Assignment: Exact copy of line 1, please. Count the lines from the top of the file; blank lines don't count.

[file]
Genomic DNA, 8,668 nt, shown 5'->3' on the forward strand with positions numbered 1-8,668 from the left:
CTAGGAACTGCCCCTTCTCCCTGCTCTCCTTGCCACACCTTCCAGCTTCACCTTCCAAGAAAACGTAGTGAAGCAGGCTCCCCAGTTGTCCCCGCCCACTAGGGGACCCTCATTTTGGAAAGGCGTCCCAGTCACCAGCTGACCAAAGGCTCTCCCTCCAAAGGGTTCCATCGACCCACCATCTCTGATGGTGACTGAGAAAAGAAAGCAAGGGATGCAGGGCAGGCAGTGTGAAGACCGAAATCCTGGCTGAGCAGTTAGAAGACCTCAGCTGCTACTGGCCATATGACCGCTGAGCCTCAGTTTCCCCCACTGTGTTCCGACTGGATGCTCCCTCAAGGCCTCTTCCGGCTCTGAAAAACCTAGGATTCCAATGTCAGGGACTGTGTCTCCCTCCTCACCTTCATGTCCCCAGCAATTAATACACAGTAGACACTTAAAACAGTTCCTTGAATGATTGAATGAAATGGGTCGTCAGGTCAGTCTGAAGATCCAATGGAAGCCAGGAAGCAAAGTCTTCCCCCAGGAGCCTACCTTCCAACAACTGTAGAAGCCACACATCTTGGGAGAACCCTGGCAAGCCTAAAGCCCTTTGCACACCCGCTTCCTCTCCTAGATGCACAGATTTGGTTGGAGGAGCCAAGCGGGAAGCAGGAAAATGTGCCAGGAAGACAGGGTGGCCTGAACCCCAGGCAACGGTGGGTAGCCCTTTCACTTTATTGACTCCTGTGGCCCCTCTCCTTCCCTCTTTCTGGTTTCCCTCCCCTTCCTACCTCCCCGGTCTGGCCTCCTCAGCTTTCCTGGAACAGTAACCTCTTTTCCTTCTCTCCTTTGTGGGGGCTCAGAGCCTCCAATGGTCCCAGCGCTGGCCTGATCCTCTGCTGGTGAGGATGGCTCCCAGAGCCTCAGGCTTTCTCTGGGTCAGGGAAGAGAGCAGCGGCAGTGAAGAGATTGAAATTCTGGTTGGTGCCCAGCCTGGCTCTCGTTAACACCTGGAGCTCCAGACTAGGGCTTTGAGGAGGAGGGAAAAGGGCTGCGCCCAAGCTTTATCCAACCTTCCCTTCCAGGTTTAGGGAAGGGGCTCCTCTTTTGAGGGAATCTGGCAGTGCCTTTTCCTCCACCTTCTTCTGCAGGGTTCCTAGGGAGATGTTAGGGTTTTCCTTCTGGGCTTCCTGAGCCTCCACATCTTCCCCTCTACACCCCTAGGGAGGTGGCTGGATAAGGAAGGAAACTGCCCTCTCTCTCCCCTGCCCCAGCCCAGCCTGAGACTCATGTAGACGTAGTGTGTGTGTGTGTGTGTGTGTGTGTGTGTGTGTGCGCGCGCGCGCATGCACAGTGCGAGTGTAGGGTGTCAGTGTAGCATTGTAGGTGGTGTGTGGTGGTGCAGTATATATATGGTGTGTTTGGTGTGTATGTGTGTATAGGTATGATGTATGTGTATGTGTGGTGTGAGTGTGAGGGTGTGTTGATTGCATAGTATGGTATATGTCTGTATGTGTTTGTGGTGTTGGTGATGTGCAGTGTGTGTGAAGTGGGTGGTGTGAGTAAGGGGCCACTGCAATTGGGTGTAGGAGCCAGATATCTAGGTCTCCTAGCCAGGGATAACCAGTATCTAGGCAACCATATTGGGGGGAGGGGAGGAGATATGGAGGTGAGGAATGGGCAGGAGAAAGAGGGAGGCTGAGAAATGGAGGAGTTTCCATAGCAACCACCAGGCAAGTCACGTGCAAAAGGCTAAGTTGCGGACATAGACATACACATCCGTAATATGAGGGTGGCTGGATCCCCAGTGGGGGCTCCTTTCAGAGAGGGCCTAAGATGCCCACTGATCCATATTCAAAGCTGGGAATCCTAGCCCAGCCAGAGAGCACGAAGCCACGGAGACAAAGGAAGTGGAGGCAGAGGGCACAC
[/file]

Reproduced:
Genomic DNA, 8,668 nt, shown 5'->3' on the forward strand with positions numbered 1-8,668 from the left: